Republicans, Democrats, and Stock Returns
My interpretation: It is meaningless.
I can imagine good reasons for being a Democrat (see this link), but stock market returns are not one of them. First of all, the stock market is hardly a barometer of economic well-being. Second, as David Backus wisely points out, the President's policies are only a small part of what drives the economy. Third, it is nearly impossible to get the timing right to do this kind of comparison.
Let me explain this last point.
According to the efficient markets hypothesis, financial markets are forward-looking. If so, you would expect the entire impact of a candidate's election on the market to occur on election day, or maybe even during the days leading up to the election, as the market learns about the party of the next administration. By the time the new President takes office, the news has been fully priced in, and it will not show up in returns during his term.
But suppose you thought that stock investors were not forward-looking, or did not understand the differences between the parties. If so, the stock market would respond to economic events only as they unfold. In that case, you would have to wonder whether the timing is off in the other direction. Does the President influence the direction of the economy from the first day he takes office? Do the effects of his policies disappear the day after he leaves office? Of course not. Policy influences the economy with long and variable lags.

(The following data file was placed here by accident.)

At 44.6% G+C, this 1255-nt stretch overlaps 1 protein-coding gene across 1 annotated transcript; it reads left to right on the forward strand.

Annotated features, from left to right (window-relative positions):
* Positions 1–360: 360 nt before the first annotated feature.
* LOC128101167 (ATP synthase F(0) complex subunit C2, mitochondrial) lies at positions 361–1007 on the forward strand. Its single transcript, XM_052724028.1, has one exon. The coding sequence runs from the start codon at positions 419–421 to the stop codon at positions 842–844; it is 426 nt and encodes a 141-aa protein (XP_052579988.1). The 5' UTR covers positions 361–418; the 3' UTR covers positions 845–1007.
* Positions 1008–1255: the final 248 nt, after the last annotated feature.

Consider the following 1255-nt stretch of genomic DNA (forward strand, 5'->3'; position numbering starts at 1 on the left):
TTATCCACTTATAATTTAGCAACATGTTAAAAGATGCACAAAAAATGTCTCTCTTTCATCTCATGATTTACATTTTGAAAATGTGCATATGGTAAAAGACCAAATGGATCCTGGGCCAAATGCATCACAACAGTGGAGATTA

The bottom line: Trying to isolate the differences between the parties using this kind of stock market data is silly at best.
Addendum: Related readings here and here. Meanwhile, a PhD candidate in economics suggests this explanation:
Suppose what New York Times finds is econometrically correct. They might have just found another risk factor for abnormal returns. Democrats sitting in the White House do bring about more risks in stock holdings. Therefore, investors demand higher return to compensate for extra risks they are bearing.